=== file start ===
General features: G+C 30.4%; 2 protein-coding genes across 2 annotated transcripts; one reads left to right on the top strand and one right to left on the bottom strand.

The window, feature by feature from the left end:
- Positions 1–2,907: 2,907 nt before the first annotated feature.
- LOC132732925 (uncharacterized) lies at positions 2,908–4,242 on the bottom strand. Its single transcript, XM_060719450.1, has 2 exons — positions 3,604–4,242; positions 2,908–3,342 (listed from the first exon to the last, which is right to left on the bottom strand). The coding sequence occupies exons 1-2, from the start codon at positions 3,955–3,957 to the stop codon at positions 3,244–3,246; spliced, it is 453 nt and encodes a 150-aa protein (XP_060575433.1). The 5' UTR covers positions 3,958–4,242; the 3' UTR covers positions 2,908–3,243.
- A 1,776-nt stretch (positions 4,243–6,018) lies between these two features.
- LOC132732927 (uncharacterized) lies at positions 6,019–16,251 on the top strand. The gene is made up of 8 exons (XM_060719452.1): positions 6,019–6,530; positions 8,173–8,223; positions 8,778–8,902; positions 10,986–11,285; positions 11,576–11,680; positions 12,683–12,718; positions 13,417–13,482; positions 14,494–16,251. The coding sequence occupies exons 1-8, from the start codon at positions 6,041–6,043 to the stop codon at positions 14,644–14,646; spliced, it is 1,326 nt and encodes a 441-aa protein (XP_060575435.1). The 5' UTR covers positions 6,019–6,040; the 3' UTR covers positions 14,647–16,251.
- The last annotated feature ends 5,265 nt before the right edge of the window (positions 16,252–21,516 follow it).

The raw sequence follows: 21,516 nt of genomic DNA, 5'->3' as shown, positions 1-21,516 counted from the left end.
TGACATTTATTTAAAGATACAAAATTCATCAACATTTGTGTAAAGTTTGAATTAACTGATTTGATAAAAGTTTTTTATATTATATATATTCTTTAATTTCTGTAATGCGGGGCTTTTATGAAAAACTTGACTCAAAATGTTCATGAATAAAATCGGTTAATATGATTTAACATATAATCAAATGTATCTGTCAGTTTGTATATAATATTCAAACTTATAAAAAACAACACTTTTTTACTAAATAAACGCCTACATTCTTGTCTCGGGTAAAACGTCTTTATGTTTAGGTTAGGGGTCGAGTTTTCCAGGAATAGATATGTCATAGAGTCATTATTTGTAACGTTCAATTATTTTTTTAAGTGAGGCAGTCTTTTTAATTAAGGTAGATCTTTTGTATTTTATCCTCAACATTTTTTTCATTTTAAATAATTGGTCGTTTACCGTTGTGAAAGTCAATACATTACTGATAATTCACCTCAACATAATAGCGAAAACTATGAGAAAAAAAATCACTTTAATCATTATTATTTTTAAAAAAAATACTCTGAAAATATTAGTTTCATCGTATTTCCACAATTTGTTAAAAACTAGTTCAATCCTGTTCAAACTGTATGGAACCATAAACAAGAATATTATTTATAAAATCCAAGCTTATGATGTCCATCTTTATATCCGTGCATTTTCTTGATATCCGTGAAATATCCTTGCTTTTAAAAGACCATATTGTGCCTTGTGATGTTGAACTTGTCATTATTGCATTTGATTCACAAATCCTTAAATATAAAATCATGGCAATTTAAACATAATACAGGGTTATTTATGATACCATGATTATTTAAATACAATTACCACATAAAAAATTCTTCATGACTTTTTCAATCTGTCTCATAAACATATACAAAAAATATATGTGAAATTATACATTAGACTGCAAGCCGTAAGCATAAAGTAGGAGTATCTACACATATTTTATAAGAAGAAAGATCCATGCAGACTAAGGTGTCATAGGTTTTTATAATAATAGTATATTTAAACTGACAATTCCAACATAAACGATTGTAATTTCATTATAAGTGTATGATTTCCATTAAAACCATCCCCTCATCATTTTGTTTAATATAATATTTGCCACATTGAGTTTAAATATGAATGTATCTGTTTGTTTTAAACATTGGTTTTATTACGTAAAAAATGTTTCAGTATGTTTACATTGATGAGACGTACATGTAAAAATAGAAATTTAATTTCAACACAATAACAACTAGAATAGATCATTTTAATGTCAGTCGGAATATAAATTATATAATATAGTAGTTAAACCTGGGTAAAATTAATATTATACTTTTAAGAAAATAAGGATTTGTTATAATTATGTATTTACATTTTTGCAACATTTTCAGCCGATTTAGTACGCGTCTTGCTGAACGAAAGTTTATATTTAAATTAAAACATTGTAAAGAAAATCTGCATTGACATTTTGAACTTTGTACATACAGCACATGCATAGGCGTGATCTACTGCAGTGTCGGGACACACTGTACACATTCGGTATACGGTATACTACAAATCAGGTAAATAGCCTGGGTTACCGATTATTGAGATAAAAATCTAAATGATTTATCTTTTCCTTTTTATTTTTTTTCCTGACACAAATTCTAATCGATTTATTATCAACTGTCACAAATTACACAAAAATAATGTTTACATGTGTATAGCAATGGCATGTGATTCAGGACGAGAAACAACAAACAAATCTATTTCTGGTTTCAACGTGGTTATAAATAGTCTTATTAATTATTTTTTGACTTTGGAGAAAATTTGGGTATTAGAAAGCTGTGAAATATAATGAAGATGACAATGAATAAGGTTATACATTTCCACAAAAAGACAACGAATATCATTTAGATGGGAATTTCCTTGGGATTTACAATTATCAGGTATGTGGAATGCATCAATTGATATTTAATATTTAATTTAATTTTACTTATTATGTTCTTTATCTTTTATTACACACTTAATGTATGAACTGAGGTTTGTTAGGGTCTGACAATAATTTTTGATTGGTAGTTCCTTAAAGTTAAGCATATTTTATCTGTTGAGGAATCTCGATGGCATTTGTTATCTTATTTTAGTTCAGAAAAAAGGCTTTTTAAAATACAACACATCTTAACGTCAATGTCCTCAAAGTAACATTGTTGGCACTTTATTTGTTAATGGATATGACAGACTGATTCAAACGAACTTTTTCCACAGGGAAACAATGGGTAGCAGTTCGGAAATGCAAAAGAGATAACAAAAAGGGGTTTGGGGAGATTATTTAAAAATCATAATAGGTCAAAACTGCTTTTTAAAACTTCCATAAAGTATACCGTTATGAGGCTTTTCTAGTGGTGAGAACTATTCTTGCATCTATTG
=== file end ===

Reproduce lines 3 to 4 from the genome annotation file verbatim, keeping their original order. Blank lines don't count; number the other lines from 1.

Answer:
- Positions 1–2,907: 2,907 nt before the first annotated feature.
- LOC132732925 (uncharacterized) lies at positions 2,908–4,242 on the bottom strand. Its single transcript, XM_060719450.1, has 2 exons — positions 3,604–4,242; positions 2,908–3,342 (listed from the first exon to the last, which is right to left on the bottom strand). The coding sequence occupies exons 1-2, from the start codon at positions 3,955–3,957 to the stop codon at positions 3,244–3,246; spliced, it is 453 nt and encodes a 150-aa protein (XP_060575433.1). The 5' UTR covers positions 3,958–4,242; the 3' UTR covers positions 2,908–3,243.